Giardia infection, or giardiasis, is one of the most common waterborne infections in the U.S. Unless a dog is a water sporting dog, there is no need to consider the optional vaccine for this, but a vaccine that provides some protection is available for dogs. Giardia is a protozoan infection that can be found in the dogs, cats and even some exotic pets. It’s transmitted via feces and contaminated water. It causes diarrhea and weight loss from the resulting dehydration. It is most often seen in a pet store or breeder dog. It is also more common in the Southern US. Hotter weather conditions, have ideal environments for the protozoan to thrive. Humans can get Giardia from a dog’s feces and then transmit it to other dogs. Dogs are more likely to get it from other dogs and dogs are kept in close quarters like in pet stores and puppy mills, this condition is highly transmittable. Giardia transmission is most often from contaminated water. Even drinking water and swimming pool water can get contaminated with giardia. Natural bodies of water such as lakes, ponds, and streams or even spa and hot springs can harbor this pathogen. Giardia in dogs causes severe diarrhea. Fecal analysis can confirm the diagnosis so an anti-protozoan drug like fenbendazole and/or metronidazole can be used to kill the cause of the illness.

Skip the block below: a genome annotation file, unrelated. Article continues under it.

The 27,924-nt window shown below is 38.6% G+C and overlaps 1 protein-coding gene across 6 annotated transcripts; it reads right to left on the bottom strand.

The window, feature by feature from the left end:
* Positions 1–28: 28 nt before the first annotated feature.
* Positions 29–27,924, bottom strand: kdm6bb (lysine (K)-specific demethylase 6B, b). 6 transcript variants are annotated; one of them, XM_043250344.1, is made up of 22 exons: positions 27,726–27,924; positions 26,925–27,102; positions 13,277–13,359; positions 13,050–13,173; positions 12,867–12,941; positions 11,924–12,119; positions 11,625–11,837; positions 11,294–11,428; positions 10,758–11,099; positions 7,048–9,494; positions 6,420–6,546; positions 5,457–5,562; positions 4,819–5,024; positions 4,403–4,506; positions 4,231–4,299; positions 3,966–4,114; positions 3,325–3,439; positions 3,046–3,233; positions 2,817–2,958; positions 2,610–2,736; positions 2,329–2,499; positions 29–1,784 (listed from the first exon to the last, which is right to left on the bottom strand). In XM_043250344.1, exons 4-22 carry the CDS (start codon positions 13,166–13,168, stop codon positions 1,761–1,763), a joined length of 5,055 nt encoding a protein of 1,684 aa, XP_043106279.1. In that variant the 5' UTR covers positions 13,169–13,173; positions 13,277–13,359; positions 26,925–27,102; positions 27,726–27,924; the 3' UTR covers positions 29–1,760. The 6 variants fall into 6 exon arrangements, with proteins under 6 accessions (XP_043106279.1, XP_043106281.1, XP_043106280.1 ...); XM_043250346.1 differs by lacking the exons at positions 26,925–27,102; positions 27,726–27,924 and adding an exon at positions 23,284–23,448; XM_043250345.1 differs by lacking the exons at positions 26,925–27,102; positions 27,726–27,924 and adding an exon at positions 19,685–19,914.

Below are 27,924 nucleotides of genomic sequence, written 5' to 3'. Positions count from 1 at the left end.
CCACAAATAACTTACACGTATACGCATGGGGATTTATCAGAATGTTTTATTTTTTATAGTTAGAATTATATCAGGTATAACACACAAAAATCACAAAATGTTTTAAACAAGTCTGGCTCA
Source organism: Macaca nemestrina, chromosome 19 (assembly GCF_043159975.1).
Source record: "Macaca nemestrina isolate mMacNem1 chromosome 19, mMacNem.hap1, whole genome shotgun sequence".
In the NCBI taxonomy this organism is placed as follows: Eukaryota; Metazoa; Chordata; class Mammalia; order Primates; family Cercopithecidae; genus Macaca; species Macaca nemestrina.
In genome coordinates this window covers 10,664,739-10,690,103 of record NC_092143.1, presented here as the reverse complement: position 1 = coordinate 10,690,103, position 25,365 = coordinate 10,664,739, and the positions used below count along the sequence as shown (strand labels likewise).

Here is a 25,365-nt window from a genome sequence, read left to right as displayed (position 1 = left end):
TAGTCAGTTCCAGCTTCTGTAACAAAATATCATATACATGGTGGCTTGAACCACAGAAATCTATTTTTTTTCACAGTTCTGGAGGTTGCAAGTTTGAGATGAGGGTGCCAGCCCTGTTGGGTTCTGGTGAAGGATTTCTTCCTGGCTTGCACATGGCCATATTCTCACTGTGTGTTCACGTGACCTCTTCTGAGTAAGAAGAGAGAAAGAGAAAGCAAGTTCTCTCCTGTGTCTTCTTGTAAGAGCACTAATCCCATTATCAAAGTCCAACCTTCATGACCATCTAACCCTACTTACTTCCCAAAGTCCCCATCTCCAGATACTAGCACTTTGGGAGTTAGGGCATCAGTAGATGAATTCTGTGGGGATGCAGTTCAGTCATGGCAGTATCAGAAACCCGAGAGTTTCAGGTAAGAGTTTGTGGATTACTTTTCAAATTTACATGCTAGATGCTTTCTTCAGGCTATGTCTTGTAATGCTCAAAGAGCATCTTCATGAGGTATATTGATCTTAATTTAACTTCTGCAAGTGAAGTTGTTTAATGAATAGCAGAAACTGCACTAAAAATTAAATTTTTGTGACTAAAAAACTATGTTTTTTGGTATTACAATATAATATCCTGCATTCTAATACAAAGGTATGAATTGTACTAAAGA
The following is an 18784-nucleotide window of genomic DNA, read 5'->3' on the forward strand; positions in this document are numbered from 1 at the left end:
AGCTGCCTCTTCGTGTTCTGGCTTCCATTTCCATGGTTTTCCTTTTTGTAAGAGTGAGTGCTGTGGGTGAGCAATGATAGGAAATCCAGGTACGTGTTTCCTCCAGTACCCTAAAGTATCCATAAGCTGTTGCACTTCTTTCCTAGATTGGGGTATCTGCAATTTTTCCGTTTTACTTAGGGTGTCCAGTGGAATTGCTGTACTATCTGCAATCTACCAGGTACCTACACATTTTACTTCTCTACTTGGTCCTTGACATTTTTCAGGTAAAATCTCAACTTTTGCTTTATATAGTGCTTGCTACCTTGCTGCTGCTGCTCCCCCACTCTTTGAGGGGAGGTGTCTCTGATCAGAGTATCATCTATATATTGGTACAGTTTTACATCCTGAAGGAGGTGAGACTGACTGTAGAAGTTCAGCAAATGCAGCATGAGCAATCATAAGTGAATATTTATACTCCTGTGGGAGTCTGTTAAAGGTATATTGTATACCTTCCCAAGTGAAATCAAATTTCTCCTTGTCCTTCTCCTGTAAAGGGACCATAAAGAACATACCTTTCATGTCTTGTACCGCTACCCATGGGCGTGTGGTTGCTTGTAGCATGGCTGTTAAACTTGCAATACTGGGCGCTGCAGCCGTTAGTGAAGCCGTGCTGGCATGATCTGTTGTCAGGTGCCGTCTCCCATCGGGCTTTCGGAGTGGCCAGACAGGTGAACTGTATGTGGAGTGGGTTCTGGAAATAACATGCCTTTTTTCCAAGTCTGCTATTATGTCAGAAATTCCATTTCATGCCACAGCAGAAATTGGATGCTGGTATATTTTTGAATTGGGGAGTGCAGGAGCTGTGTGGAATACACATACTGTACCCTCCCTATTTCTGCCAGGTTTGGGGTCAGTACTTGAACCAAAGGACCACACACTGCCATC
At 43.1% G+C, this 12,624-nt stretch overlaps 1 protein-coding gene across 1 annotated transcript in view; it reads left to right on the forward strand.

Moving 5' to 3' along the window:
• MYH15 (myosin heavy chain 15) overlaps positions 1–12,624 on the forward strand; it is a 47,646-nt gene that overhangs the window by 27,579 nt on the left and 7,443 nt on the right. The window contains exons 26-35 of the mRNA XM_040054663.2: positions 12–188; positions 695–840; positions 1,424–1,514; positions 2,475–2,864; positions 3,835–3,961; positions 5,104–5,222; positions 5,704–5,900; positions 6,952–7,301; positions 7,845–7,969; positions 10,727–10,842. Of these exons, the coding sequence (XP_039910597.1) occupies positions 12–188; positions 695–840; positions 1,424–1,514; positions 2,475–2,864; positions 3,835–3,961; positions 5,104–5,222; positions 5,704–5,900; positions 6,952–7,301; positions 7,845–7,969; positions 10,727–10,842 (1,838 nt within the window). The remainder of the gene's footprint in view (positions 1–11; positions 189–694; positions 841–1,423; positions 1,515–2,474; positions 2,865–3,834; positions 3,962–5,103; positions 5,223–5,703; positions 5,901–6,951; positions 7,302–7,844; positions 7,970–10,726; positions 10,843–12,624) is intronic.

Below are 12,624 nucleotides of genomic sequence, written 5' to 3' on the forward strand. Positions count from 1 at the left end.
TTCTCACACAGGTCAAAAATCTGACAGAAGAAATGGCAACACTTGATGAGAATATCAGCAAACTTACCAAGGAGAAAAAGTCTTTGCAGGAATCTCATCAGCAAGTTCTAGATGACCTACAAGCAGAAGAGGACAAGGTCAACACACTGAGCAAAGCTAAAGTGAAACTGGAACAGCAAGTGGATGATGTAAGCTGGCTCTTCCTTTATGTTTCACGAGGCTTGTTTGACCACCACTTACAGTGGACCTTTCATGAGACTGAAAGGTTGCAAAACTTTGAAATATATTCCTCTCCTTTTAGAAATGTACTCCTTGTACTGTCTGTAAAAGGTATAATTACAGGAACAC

Lyme disease, or Lyme borreliosis, is a bacterial disease spread through the bite of infected black-legged ticks. Deer ticks are another name for these ticks. The onset of Lyme in humans includes a growing patch of redness on the skin that resembles a bulls-eye, lethargy, swollen lymph nodes, and fever. 20-25% of those affected do not have a rash. Testing is not as reliable as false positive and false negatives are quite common. Untreated Lyme disease is very serious. It can lead to partial facial paralysis, joint pain, severe headaches, memory loss, and heart palpitations. Even after medical treatment, those affected with Lyme disease can experience a decreased quality of life and symptoms for a long duration even over six months or more. Lyme disease is just as serious in canines. Swollen lymph nodes, fever, lack of appetite, kidney issues, and potential lameness can be caused by the systemic infection causing joint inflammation. Treatment normally uses the antibiotic doxycycline, although other medications can be used with the doxycycline or in place due to allergies. For canine and human alike, it is a resistant infection and may require several courses of medication. Even with prompt and appropriate treatment, symptoms can occur again although chronic Lyme is a hotly debated subject. The disease can’t be passed from person to person or from person to dog. Tick bite prevention is a safety measure that protects your dog from Lyme disease as is humans using tick repellant when walking in wooded areas or in the NE USA where Lyme is most common.